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Recommended Diabetic Diet

Written By Kesehatan Lingkungan on Friday, January 20, 2012 | 10:00 PM

Sugar Blood Control
Diet In Diabetes Mellitus
Macronutrient has a significant relationship with blood sugar control in patients with Diabetes Mellitus. Diet in diabetics can help patients improve their eating habits to obtain a better metabolic control. A diet that is used as part of the management of Diabetes Mellitus is controlled based on energy content, protein, fat and carbohydrates. As a guideline used eight types of Diabetes Mellitus blood money.

There is a relationship between the intake of carbohydrates, fat and energy by controlling blood sugar levels outpatient Diabetes Mellitus. While macronutrient associated with diabetes in the regulation of blood sugar levels for type 2 diabetes mellitus patients:

Carbohydrate : Carbohydrates play an important role in nature because it is the main energy source for humans and animals are relatively cheap. Through the process of photosynthesis, chlorophyll plants with the help of sunlight is able to form carbohydrates from carbon dioxide (C) derived from air and water from the soil (Al matsier, 2004).

Glucose is the carbohydrate most important, were mostly carbohydrate in food is absorbed into the bloodstream as glucose and other sugars are converted into glucose in the liver. Glucose is the major metabolic fuel in mammals (except ruminants) and is a precursor for the synthesis of all the other carbohydrates in the body (Murray, 2009).

The principle of eating arrangements in persons with diabetes is almost the same with the recommendation for the general public that eating a balanced diet and in accordance with the calorie and nutrient needs of each individual. In people with diabetes need to eat emphasized the importance of regularity in terms of feeding schedule, type and amount of food, especially in those taking blood glucose lowering drugs or insulin (Perkeni, 2006).

Low carbohydrate diet is recommended because the effect on fasting blood sugar levels and 2 JPP. Carbohydrate intake is important to generate energy, national food and nutrition Academy recommended intake of Carbohydrates 45-65% of the total energy. In addition to the amount, it should be noted also the type of carbohydrates consumed, because the type of carbohydrate will affect blood sugar levels (Sheard, et al, 2004)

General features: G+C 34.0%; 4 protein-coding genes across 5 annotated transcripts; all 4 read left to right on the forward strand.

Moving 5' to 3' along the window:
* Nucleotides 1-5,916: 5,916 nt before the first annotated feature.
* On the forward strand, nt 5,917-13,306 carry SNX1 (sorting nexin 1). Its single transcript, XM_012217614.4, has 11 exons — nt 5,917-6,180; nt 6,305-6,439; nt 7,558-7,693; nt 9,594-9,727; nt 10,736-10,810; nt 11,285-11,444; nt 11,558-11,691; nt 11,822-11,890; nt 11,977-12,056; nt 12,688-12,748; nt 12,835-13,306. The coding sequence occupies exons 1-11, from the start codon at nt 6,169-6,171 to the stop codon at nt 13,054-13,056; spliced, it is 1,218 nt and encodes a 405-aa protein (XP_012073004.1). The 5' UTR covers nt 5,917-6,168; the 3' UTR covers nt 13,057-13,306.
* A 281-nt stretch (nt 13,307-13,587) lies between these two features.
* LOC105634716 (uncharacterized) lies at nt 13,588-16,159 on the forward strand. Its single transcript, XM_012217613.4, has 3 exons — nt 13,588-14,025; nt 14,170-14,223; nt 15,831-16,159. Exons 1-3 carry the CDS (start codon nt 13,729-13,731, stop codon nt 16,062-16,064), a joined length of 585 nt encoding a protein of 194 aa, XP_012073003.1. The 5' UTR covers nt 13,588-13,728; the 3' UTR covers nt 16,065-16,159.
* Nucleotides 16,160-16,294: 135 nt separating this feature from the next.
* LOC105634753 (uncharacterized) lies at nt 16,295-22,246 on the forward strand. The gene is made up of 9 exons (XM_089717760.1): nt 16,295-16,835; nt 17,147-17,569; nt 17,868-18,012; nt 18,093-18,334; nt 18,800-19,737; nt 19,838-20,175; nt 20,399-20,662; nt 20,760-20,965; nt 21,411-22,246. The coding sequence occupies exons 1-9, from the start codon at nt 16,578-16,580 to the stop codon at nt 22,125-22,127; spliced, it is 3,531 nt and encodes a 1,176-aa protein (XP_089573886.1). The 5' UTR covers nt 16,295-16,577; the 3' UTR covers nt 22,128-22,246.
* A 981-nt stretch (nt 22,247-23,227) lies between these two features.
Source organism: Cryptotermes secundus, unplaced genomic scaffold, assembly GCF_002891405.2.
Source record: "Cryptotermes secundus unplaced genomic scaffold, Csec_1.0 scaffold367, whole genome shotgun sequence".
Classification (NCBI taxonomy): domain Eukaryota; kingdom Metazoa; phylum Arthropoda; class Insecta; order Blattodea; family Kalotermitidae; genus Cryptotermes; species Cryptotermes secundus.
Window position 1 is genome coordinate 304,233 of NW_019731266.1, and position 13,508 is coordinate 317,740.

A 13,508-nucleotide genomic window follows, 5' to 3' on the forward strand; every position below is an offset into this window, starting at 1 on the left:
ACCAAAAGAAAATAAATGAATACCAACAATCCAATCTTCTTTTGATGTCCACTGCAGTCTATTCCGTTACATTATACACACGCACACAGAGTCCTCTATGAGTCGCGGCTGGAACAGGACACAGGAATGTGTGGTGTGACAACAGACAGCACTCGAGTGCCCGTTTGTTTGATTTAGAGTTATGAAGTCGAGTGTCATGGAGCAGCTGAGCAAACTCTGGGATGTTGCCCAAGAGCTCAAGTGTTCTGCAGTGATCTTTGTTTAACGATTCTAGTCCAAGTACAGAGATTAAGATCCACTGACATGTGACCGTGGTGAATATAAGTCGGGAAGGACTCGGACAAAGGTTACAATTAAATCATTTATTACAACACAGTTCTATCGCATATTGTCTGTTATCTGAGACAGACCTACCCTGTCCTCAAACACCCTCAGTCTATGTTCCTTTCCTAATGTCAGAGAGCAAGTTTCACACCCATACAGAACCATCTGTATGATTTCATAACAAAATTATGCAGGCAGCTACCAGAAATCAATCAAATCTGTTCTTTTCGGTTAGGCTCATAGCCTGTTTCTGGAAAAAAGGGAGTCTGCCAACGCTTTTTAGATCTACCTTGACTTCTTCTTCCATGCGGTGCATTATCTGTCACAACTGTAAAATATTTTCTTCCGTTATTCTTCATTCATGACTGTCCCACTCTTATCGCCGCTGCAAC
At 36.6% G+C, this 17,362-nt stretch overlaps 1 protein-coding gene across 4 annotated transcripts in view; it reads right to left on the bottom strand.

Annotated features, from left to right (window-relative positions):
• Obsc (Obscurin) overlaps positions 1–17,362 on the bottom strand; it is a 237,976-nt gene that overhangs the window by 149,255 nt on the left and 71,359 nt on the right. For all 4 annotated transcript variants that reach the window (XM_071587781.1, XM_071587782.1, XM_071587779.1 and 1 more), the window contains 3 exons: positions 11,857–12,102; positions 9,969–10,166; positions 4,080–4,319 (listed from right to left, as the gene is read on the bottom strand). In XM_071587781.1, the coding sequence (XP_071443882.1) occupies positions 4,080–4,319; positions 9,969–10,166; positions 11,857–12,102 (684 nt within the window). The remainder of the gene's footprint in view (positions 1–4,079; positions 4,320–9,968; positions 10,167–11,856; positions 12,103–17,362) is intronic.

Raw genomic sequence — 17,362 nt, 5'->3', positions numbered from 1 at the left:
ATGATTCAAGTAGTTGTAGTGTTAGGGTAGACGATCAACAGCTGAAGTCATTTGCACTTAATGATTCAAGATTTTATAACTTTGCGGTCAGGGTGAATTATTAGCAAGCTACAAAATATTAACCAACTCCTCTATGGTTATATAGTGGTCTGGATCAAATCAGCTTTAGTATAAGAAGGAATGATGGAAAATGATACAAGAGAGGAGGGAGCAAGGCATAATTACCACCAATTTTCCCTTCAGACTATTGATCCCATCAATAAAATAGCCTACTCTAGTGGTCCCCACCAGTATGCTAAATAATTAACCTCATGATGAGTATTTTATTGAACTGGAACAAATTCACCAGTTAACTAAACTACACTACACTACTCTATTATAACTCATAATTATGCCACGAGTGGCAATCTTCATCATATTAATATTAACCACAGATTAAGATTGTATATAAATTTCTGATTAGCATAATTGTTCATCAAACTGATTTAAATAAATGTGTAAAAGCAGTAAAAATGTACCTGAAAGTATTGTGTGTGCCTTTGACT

Carbohydrate composition that's recommended for diabetics according Perkeni (2006).
  • Carbohydrates are recommended for 45-65% of total energy intake. - Restriction of carbohydrates total <130 g / day are not recommended
  • Food should contain mainly high-fiber carbohydrates.
  • The sugar in the seasoning is allowed so that people with diabetes can eat family meals together with the other
  • Sucrose should not be more than 5% of total energy intake.
  • Alternative sweeteners can be used as a sugar substitute, as long as does not exceed the safe daily intake (Accepted Daily Intake)
  • Eat three meals a day to distribute the intake of carbohydrates a day. If required can be given a snack of fruit or other foods as part of daily caloric needs.
Protein : Protein is a source of amino acids that contain the elements C, H, O and N are not owned by fat or carbohydrates. Proteins can also be used as fuel when the body's energy needs are not met by carbohydrates and fats. Proteins involved also regulate various body processes, either directly or indirectly by forming substances in the body's regulatory processes.